While this base is still under negotiation, one U.S. installation that is moving forward is an Aegis Ashore installation on Polish soil. While the earlier European Interceptor Site program was canned in 2009 by the Obama administration under Russian pressure, the deployment of Iskander ballistic missiles to Kaliningrad has escalated tensions and changed the strategic situation. The site was set to open in 2018 but has been delayed until 2020 due to issues with regional contractors.
In addition to installations, Poland acquires a significant amount of defense material from the United States. This is an area where cooperation is likely to increase. Poland currently fields a fleet of F-16C/D Block 52+. These have been updated to support a more modern avionics and weapons fit, specifically the JASSM. Poland has also received Sniper XR targeting pods. Poland is looking to give these Block 52+ aircraft a midlife upgrade. At the same time, they’re looking to replace the MiG-29s and Su-22s currently in service by 2022-2024.
While Poland is not interested in purchasing additional F-16A/Bs to replace those, it’s likely that they will acquire additional advanced F-16 (perhaps the F-16V). While the F-35 has also been considered, the F-16 is considered to be the most likely option.
The new acquisitions and MLU upgrade for current F-16C/Ds could be done to a new service standard. Set requirements for this standard are not yet out there, but AESA radars were mentioned as an important upgrade. The continuing service of Polish F-16 ensures Polish-American cooperation in the aerospace sphere for the foreseeable future.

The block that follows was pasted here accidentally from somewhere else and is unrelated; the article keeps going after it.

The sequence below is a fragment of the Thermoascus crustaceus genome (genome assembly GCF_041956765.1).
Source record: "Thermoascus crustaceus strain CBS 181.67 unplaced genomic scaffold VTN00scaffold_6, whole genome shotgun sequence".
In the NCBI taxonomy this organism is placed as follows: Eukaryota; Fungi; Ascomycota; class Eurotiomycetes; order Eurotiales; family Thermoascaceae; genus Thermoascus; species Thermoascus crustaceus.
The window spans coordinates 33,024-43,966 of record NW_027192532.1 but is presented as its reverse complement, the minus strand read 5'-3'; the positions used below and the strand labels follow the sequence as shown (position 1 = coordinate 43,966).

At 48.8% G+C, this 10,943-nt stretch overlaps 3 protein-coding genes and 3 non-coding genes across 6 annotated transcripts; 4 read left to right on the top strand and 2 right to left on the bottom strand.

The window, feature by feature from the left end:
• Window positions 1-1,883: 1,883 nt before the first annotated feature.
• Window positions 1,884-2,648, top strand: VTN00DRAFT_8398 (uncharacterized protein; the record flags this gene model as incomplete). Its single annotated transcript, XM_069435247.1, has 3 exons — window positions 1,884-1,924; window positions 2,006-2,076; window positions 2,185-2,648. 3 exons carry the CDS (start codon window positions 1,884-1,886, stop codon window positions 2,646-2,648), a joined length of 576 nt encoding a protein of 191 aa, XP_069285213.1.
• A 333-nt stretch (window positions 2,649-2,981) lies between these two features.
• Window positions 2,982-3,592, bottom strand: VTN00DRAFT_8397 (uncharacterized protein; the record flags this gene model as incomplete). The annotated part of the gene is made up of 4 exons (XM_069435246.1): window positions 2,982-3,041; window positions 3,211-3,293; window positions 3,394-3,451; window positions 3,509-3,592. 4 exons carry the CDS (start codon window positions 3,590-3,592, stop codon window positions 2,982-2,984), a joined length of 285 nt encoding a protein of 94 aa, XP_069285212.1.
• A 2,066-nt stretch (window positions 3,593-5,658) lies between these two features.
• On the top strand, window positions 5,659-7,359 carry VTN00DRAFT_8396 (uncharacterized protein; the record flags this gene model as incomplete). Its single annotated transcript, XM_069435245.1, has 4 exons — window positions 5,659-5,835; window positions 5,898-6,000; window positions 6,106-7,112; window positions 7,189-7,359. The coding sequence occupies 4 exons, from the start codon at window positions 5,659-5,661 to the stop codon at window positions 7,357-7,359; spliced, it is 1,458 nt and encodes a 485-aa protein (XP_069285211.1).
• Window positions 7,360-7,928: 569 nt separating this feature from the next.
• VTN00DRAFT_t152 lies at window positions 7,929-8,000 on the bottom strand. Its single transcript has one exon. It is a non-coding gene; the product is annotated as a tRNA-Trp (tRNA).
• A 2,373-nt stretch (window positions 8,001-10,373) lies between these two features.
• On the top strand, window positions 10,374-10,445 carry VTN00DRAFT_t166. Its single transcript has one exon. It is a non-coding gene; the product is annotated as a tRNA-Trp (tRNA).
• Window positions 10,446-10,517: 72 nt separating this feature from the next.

The other big-ticket American purchase Poland has made recently is the Patriot air and missile defense system. The contract signed with Raytheon included many “offsets” and technology transfer (quoted as “to the maximum extent permitted by U.S. law and policy”). This would allow Poland to manufacture support vehicles for the Patriot and create a certified repair center. Certain components of the Patriot missile may also be manufactured in Poland.
This is notable because Poland has a successful domestic rocket motor and explosives industry. When Poland reached a contract with Rafael for the Spike missile, the technology for the rocket motor and warhead were transferred to Poland. As a result, all Polish Spikes feature a missile and warhead made in Poland. It’s yet to be seen whether this will also apply to Polish Patriots, but it’s not a stretch.
This cooperation extends to the artillery front as well. Poland’s new rocket artillery system is being built in cooperation with Lockheed Martin, beating out Israel’s IAI and IWI and Turkey’s Roketsan. Poland is looking to build its own version of the American HIMARS system, complete with the GMLRS and ATACMS missile systems. Technology transfer for those two missiles is expected to occur from the United States to Poland as part of the deal.
In the immediate future, the Polish-American defense relationship only shows signs of getting stronger. From the conventional base to the Aegis Ashore deployment, Poland has shown itself to be willing to invest significant sums in order to secure American installations on their soil. Add in the additional collaboration in buying and developing defense material, and Poland looks to become the United States’ primary defense partner in Central Europe.
While Russia may lament the flow of advanced U.S. capabilities onto Polish soil, it too could use the advanced armaments (especially those that could be used for a preemptive strike like ATACMS and JASSM) as a justification to arm up further.
The author would like to thank Michał Kizeweter for significant assistance with research on this article.
Charlie Gao studied political and computer science at Grinnell College and is a frequent commentator on defense and national-security issues.
Image: Wikimedia Commons